Dylan Thomas was a well known poet. Different people had different views on his work. Dylan Thomas wrote many short stories, an uncompleted novel called Adventures in Skin Trade, the radio play called Under Milk Wood, three prose dramas, and many film scripts. He also wrote book reviews, radio talks, and descriptive essays, many of them collected in the volume called Quite Early One Morning published after his death (Korg 1).
“I’ve had eighteen straight whiskies. I think that’s the record.”(Quoted by John Malcolm Brinnin, Dylan Thomas in America). One of the most renowned authors of the twentieth century, Dylan Thomas is as well known for his philosophical poetry, critical writings, and essays. Often focusing on themes as birth, death, love, and religion, Thomas's works remain distinctly personal through a blend of rich language, detailed imagery, and psychological issues. Thomas is a poet known greatly for his indulgence in his love for poetry and literature. Parallel to this is the unique way Thomas was able to write his works about ideas and themes outside the environment he was contained to live within. His strict childhood and middle age life, which was largely filled with drinking, and wondering slums played some part in shaping his work, but can be overlooked if studied correctly.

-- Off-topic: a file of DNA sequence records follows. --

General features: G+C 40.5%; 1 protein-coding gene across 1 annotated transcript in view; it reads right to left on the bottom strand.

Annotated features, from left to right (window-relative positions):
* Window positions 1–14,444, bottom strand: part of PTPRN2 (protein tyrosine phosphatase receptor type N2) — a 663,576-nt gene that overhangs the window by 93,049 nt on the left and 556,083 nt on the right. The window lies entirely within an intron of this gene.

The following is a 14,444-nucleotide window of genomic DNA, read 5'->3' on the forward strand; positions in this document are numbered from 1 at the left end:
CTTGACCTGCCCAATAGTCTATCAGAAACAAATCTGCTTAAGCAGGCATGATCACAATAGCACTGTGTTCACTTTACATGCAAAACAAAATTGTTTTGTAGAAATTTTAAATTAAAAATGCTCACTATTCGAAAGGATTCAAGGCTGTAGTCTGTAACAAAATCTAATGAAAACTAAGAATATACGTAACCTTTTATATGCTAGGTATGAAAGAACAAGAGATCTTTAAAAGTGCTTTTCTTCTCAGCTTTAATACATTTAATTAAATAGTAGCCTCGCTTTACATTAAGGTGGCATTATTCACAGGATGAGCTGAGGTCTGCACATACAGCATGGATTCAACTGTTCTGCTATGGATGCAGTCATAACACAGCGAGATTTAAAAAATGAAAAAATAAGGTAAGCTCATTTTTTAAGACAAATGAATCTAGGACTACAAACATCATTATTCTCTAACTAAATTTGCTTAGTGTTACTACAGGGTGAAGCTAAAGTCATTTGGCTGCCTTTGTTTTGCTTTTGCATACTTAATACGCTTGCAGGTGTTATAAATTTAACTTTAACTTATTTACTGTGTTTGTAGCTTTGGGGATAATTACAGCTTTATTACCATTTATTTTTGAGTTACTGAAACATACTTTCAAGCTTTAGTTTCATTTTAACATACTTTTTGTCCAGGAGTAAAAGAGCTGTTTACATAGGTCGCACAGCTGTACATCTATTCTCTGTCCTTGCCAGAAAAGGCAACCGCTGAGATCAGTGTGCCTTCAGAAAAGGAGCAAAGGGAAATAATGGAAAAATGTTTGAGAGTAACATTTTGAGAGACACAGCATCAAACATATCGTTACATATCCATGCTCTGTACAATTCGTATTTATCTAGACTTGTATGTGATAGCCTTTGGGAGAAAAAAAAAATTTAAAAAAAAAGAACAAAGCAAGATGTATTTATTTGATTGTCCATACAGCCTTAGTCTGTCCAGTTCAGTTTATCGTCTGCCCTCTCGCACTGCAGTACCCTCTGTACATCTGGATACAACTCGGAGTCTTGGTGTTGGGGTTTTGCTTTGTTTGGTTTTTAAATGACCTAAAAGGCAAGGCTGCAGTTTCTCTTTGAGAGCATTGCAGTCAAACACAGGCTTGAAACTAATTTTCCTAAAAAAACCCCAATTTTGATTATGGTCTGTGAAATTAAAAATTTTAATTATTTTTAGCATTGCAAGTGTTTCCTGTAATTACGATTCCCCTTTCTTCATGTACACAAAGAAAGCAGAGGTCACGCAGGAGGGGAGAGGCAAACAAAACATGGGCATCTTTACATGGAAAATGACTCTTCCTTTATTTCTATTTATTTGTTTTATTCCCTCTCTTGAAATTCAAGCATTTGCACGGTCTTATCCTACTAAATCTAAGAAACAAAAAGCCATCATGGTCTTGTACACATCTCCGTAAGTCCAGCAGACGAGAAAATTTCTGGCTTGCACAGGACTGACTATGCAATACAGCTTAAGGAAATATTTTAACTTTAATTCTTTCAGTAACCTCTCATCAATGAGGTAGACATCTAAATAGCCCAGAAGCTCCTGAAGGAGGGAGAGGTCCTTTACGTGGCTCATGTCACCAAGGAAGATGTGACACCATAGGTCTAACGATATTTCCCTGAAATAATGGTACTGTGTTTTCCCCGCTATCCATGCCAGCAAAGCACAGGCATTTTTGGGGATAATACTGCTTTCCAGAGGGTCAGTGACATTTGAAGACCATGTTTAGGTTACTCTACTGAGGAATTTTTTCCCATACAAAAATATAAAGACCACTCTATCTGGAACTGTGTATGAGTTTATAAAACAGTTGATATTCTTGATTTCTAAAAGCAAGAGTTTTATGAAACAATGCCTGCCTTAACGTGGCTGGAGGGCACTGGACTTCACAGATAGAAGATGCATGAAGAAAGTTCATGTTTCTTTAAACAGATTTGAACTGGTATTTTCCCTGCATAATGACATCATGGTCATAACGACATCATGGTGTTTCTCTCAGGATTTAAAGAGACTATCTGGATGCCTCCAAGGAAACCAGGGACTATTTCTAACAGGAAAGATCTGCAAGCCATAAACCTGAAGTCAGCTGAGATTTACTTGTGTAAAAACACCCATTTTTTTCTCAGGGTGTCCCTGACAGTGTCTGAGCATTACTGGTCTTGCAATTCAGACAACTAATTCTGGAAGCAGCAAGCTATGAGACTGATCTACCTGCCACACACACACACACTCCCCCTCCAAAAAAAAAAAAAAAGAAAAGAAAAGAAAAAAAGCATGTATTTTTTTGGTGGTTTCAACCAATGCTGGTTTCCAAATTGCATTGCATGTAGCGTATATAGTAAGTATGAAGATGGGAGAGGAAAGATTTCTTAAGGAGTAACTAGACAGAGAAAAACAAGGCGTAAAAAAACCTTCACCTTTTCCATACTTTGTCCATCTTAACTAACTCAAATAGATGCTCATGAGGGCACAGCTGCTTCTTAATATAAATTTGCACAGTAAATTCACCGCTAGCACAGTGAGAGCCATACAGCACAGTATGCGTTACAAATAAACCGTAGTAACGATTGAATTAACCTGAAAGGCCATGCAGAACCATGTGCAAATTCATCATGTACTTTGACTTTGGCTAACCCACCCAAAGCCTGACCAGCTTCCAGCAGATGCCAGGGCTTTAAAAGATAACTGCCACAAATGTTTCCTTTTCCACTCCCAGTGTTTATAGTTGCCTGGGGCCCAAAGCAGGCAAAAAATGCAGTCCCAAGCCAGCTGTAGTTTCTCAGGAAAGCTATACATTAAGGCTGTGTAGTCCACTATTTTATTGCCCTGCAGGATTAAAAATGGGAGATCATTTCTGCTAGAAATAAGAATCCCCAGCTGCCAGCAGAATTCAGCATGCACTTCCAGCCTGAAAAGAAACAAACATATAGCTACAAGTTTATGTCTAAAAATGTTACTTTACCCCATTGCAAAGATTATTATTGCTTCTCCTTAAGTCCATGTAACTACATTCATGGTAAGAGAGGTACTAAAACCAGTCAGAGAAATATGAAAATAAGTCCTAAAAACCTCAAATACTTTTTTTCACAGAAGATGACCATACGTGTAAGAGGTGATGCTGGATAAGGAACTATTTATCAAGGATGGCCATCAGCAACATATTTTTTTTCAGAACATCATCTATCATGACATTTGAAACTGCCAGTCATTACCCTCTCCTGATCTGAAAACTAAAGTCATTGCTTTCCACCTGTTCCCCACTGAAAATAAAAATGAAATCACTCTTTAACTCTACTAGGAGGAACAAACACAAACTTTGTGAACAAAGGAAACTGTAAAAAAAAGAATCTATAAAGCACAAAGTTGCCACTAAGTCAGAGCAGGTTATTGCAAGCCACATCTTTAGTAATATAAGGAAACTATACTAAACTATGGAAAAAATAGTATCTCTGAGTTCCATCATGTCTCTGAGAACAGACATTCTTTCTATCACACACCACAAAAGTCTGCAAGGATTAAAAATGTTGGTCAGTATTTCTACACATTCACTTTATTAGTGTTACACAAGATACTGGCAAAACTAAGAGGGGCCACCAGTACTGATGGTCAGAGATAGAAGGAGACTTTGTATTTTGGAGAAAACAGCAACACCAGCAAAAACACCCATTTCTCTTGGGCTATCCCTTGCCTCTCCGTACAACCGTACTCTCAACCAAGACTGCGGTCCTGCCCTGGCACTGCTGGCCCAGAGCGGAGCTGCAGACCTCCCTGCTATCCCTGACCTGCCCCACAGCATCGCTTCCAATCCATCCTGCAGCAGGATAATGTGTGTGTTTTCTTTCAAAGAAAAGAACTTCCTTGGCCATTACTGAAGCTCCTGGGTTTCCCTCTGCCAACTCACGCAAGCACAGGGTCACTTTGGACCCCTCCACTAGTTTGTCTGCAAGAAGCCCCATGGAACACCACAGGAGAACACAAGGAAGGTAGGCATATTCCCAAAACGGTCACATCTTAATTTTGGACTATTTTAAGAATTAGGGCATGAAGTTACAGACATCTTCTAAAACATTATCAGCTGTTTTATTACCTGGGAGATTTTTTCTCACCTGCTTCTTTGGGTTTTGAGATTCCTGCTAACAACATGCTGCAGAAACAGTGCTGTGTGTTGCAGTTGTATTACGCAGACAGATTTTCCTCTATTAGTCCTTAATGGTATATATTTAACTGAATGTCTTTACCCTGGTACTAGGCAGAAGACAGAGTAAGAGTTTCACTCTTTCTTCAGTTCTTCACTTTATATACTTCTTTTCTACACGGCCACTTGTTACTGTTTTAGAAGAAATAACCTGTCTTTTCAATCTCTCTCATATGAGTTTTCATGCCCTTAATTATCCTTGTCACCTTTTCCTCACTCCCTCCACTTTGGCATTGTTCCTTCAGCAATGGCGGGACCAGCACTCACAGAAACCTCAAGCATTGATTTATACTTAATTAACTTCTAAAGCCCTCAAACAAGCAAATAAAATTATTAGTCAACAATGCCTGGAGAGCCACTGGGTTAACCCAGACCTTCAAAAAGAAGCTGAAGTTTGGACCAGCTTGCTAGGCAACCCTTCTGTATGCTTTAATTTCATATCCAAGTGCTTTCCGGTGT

"Drunk with melody, and what the words were, he cared not." This was a very common view among early commentators about Dylan Thomas (Cox 1). Thomas was a poet who was either loved or hated. It depended on the individual, and how they viewed his poetry. He was very famous for his poetry because it contained visions of life, aspects of birth and death, fear, grief, joy, and beauty. At a younger age, Thomas was a very violent poet. As he grew older, he spoke for all men greatly when he wrote. He wrote his poems referring to the qualities and sensations of life. The strength of feelings, which were expressed in his writings, gave many different impressions about Thomas’ attitudes toward religion and spirituality, relationships, and the passion in his poetry.
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Holbrook, David. Dylan Thomas: The Code of Night. University of London: The Athlone Press, 1972. 196.
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